The quest to secure the Internet of Things (IoT) has fast become a top priority for Government officials and IT Professionals the world over. Late in 2016, the Federal Trade Commission even offered a $25,000 reward for the best possible solution leading the securement of the network, to which I advised the FTC to over-turn recent US encryption legislation and allow companies to secure devices as they are being produced off the assembly line – before they reach the open market.
What I did not consider at the time was that, regardless of the country these devices eventually wind up, the majority of devices on the IoT are actually produced, built and assembled by foreign companies – most in Asia.
Believe it or not, less than 24 hours after I sent them that message, the FTC proceeded to file an international lawsuit against D-Link, a Taiwanese company, for failing to secure the devices they produce, leaving their customers vulnerable to hacking. Despite this however, the FTC has yet to give me any reward money and haven’t even so much as sent me a “thank you” or publicly acknowledged my contribution to their lawsuit.
While security researchers and analysts such as myself are trying to go legitimate to help solve this problem, others aren’t nearly as patient and have started to take matters into their own hands. To this effect, one of the worlds newest BotNets has become known as “Hajami” and, like other BotNets which came before it, Hajami’s sole purpose to hijack as many devices as possible on the IoT network. Not to hijack them for personal exploitation mind you, but to infect them with malware which actually patches their vulnerabilities, securing them against hackers and other BotNets in the future.
The architect behind this BotNet is currently unknown, but the name “Hajami” is the Japanese word meaning “the Beginning.” Appropriate, considering this is the first BotNet of its kind. While the inventor is unknown, they have left a message behind for anyone curious enough to find it:
Just a white hat, securing some systems.
Important messages will be signed like this!
However, in an article produced on April 18th 2017, Ars Technica’s Security Editor Dan Gooding points out, “the fact remains that what its designer is doing—surreptitiously installing a backdoor without permission on tens of thousands of devices—is both unethical and illegal in most jurisdictions around the world.” Essentially, despite good intentions, everything the BotNet does is still incredibly illegal. This is why Mr. Goodin and others reject the designers claim of being a “White-Hat” and instead consider them more of a “Grey-Hat.”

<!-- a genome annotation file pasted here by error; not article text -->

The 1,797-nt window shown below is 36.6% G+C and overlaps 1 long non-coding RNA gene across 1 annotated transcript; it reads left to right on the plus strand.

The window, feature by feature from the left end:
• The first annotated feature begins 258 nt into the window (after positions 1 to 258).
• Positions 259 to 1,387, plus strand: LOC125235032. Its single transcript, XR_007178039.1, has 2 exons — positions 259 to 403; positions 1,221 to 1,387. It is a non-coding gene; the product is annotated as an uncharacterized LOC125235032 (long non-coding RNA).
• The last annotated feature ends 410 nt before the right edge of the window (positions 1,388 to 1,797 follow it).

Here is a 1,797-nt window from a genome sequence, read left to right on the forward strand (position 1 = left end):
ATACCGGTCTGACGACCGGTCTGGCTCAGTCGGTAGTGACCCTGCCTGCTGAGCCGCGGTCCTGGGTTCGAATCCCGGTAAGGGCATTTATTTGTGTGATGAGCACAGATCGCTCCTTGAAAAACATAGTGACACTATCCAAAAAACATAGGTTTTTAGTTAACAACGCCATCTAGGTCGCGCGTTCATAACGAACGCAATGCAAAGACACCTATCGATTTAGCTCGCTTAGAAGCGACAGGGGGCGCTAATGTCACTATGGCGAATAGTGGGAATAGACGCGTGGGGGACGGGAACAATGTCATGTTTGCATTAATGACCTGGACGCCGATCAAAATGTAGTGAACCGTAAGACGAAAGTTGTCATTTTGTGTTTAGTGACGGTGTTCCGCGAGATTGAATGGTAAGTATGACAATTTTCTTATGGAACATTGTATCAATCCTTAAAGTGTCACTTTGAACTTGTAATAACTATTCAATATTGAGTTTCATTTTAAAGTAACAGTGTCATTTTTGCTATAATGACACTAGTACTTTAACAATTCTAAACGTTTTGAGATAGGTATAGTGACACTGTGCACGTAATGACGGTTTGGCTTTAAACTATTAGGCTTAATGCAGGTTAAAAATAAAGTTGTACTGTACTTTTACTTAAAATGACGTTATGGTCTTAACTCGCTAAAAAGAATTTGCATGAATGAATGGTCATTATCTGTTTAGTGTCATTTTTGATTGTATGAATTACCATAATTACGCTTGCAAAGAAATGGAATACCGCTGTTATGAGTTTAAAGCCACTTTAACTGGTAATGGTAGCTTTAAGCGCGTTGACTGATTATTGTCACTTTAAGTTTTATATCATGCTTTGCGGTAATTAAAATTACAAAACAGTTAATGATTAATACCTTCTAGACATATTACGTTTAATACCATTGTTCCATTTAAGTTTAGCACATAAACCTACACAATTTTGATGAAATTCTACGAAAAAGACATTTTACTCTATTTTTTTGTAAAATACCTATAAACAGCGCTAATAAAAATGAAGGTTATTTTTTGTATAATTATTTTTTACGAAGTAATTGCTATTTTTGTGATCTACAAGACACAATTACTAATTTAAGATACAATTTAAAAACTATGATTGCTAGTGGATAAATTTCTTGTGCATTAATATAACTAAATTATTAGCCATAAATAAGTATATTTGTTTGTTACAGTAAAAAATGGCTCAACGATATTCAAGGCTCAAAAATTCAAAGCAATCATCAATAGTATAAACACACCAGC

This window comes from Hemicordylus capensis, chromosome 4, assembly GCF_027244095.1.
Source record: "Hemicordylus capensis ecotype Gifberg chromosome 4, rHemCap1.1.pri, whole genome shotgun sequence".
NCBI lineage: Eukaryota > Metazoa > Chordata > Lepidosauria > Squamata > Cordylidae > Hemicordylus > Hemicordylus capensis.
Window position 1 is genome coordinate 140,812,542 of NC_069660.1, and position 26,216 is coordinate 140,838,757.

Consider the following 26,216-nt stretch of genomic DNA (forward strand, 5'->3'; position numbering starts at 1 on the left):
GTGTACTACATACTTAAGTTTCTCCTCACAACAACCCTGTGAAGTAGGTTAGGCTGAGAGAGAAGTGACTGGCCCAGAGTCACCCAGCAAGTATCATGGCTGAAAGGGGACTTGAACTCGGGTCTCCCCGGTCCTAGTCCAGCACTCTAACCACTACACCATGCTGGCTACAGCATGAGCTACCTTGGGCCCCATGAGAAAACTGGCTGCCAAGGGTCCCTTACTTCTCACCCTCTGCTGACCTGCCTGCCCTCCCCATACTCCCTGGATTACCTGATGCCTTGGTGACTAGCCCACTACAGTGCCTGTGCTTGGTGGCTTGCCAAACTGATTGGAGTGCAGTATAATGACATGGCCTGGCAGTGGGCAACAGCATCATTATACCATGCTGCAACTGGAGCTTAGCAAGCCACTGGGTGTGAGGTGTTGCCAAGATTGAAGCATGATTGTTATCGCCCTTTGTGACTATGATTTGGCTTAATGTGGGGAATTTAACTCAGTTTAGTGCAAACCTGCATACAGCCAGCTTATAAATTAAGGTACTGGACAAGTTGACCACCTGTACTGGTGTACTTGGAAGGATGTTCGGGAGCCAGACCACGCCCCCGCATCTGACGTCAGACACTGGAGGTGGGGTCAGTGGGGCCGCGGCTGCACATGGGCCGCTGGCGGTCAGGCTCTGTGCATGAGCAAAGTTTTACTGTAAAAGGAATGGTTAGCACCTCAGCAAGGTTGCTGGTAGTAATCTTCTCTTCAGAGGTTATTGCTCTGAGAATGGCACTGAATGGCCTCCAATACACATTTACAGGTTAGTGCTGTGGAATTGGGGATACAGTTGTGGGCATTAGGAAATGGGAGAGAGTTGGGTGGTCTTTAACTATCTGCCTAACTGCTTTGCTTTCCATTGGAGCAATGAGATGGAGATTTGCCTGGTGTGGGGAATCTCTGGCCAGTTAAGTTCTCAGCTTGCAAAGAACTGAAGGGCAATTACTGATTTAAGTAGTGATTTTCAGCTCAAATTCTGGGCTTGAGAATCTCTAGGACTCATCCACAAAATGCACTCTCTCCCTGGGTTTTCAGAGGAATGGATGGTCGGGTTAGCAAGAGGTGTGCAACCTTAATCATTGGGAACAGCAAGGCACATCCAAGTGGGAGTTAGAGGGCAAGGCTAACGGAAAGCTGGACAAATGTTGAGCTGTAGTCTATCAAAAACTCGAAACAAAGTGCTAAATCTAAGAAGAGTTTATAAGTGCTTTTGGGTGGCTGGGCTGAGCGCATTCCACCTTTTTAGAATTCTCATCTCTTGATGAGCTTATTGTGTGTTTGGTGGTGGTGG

It is important to point out that in his reporting on the matter, Mr. Goodin made a critical mistake that I would be remiss not correct. It appears as though Mr. Goodin had just learned about this BotNet for the first time this week, when he stated that “Hajime isn’t the first botnet to shows signs its mission is to take out poorly secured Internet devices. Two weeks ago, researchers uncovered IoT malware they dubbed BrickerBot. BrickerBot gets its name because it attempts to damage routers and other Internet-connected appliances so badly that they become effectively inoperable.”
— Security Affairs (@securityaffairs) April 13, 2017
What Mr. Goodin doesn’t seem to know is that Hajime was first developed in September of 2016 and has been infecting devices ever since. As reported by Catalin Campanu of Softpedia News on October 18th 2016, “Security researchers have discovered a new IoT worm that appears to share behavior with the more popular Mirai IoT malware, but which is far more sophisticated than the latter.”
The report goes on to indicate how researches actually “discovered Hajime while searching for Maria,” because as it turns out, Hajime is actually a modified version of Maria’s source code. Just 5 days before Hajami’s discovery, the source code for the Maria BotNet had been made open source and Hajami is just one example of what someone choose to do with it.
Softpedia goes on to explain that “Hajime spreads on its own via brute-force attacks…uses a three-stage infection system…is similar to many IoT malware families” and primarily “targets IP cameras, DVRs and CCTV systems.” According to their analysis, what makes Hajime different is that it “written in C, not Go (Rex), uses a P2P network, not a direct C&C server connection (Mirai), and works with a larger number of platforms, not just MIPS (NyaDrop). So at this stage, Hajime seems to have included the best parts of other IoT malware, and it is far more sophisticated than anything else seen targeting IoT devices today.”
As of October 2016, security researchers couldn’t say for sure who was behind Hajme, but explained how “Analysis of the file timestamps shows that the author is most active between the hours of 15:00-23:00 UTC, with no activity from 00:00-05:00 UTC.” Noting that “This roughly fits the sleeping pattern of an individual in Europe.” Upon further investigation, researches concluded that work on Hajime most likely began sometime in 2013, but was not released into the wild until September of 2016 – following the source code release of the Marai BotNet a week beforehand.
As Hajime is a relatively simple worm that can be easily guarded against with updated software, security analysts say that the BotNet is far from a permanent solution to secure the IoT and all the devices on it. Regardless, it is still very clever and ingenious in its own right.
Categories: Hacking News